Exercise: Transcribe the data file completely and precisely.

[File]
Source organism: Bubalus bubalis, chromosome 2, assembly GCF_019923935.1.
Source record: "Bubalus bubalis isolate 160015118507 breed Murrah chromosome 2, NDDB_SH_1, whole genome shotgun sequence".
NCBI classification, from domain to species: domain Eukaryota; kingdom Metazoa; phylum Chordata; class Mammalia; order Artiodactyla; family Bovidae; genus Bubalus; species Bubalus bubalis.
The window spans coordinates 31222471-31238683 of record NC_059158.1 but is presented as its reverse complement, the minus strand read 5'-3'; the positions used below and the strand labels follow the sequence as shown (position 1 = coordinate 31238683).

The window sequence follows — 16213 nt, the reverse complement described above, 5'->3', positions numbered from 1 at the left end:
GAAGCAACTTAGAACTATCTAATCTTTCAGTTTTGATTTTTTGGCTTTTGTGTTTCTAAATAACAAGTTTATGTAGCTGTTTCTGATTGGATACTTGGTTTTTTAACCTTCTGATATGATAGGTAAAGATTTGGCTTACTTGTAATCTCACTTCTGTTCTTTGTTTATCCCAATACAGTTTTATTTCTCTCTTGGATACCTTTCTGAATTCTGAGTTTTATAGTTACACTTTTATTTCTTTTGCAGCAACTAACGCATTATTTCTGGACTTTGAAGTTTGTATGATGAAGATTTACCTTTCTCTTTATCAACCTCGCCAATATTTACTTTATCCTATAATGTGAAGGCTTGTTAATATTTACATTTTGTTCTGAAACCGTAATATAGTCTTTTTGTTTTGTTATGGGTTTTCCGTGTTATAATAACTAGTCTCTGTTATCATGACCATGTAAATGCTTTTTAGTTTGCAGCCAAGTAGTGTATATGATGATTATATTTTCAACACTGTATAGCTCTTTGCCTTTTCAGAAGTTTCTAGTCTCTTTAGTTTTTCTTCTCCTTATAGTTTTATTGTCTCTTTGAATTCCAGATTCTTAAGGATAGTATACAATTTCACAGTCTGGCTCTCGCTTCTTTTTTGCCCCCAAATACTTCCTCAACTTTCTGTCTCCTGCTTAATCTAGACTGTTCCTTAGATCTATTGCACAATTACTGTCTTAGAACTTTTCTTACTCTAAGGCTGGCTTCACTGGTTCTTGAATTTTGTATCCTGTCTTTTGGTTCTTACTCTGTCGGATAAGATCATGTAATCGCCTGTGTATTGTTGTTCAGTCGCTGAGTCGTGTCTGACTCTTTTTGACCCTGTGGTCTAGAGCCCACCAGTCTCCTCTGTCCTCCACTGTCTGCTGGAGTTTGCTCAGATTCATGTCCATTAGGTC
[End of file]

Source organism: Bubalus bubalis, chromosome 2, assembly GCF_019923935.1.
Source record: "Bubalus bubalis isolate 160015118507 breed Murrah chromosome 2, NDDB_SH_1, whole genome shotgun sequence".
NCBI classification, from domain to species: domain Eukaryota; kingdom Metazoa; phylum Chordata; class Mammalia; order Artiodactyla; family Bovidae; genus Bubalus; species Bubalus bubalis.
The window spans coordinates 31222471-31238683 of record NC_059158.1 but is presented as its reverse complement, the minus strand read 5'-3'; the positions used below and the strand labels follow the sequence as shown (position 1 = coordinate 31238683).

The window sequence follows — 16213 nt, the reverse complement described above, 5'->3', positions numbered from 1 at the left end:
GAAGCAACTTAGAACTATCTAATCTTTCAGTTTTGATTTTTTGGCTTTTGTGTTTCTAAATAACAAGTTTATGTAGCTGTTTCTGATTGGATACTTGGTTTTTTAACCTTCTGATATGATAGGTAAAGATTTGGCTTACTTGTAATCTCACTTCTGTTCTTTGTTTATCCCAATACAGTTTTATTTCTCTCTTGGATACCTTTCTGAATTCTGAGTTTTATAGTTACACTTTTATTTCTTTTGCAGCAACTAACGCATTATTTCTGGACTTTGAAGTTTGTATGATGAAGATTTACCTTTCTCTTTATCAACCTCGCCAATATTTACTTTATCCTATAATGTGAAGGCTTGTTAATATTTACATTTTGTTCTGAAACCGTAATATAGTCTTTTTGTTTTGTTATGGGTTTTCCGTGTTATAATAACTAGTCTCTGTTATCATGACCATGTAAATGCTTTTTAGTTTGCAGCCAAGTAGTGTATATGATGATTATATTTTCAACACTGTATAGCTCTTTGCCTTTTCAGAAGTTTCTAGTCTCTTTAGTTTTTCTTCTCCTTATAGTTTTATTGTCTCTTTGAATTCCAGATTCTTAAGGATAGTATACAATTTCACAGTCTGGCTCTCGCTTCTTTTTTGCCCCCAAATACTTCCTCAACTTTCTGTCTCCTGCTTAATCTAGACTGTTCCTTAGATCTATTGCACAATTACTGTCTTAGAACTTTTCTTACTCTAAGGCTGGCTTCACTGGTTCTTGAATTTTGTATCCTGTCTTTTGGTTCTTACTCTGTCGGATAAGATCATGTAATCGCCTGTGTATTGTTGTTCAGTCGCTGAGTCGTGTCTGACTCTTTTTGACCCTGTGGTCTAGAGCCCACCAGTCTCCTCTGTCCTCCACTGTCTGCTGGAGTTTGCTCAGATTCATGTCCATTAGGTC